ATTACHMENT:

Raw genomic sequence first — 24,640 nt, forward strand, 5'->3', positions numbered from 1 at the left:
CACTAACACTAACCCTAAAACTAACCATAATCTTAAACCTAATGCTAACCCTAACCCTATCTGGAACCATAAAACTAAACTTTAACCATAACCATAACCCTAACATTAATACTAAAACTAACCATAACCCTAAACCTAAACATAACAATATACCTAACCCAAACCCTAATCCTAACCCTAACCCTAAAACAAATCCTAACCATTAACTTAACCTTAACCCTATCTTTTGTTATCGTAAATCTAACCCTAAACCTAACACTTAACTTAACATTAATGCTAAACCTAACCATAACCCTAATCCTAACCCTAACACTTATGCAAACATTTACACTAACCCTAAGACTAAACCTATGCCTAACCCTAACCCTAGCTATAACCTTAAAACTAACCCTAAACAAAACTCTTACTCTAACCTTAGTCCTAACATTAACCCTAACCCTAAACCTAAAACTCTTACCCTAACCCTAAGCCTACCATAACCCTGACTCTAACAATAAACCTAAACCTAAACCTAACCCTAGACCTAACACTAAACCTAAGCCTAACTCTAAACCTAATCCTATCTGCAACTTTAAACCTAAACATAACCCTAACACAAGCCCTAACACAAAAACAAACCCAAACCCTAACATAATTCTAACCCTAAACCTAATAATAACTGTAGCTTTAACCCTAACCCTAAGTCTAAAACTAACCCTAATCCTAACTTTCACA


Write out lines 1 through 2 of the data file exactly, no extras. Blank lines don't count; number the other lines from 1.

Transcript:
Raw genomic sequence first — 24,640 nt, forward strand, 5'->3', positions numbered from 1 at the left:
CACTAACACTAACCCTAAAACTAACCATAATCTTAAACCTAATGCTAACCCTAACCCTATCTGGAACCATAAAACTAAACTTTAACCATAACCATAACCCTAACATTAATACTAAAACTAACCATAACCCTAAACCTAAACATAACAATATACCTAACCCAAACCCTAATCCTAACCCTAACCCTAAAACAAATCCTAACCATTAACTTAACCTTAACCCTATCTTTTGTTATCGTAAATCTAACCCTAAACCTAACACTTAACTTAACATTAATGCTAAACCTAACCATAACCCTAATCCTAACCCTAACACTTATGCAAACATTTACACTAACCCTAAGACTAAACCTATGCCTAACCCTAACCCTAGCTATAACCTTAAAACTAACCCTAAACAAAACTCTTACTCTAACCTTAGTCCTAACATTAACCCTAACCCTAAACCTAAAACTCTTACCCTAACCCTAAGCCTACCATAACCCTGACTCTAACAATAAACCTAAACCTAAACCTAACCCTAGACCTAACACTAAACCTAAGCCTAACTCTAAACCTAATCCTATCTGCAACTTTAAACCTAAACATAACCCTAACACAAGCCCTAACACAAAAACAAACCCAAACCCTAACATAATTCTAACCCTAAACCTAATAATAACTGTAGCTTTAACCCTAACCCTAAGTCTAAAACTAACCCTAATCCTAACTTTCACA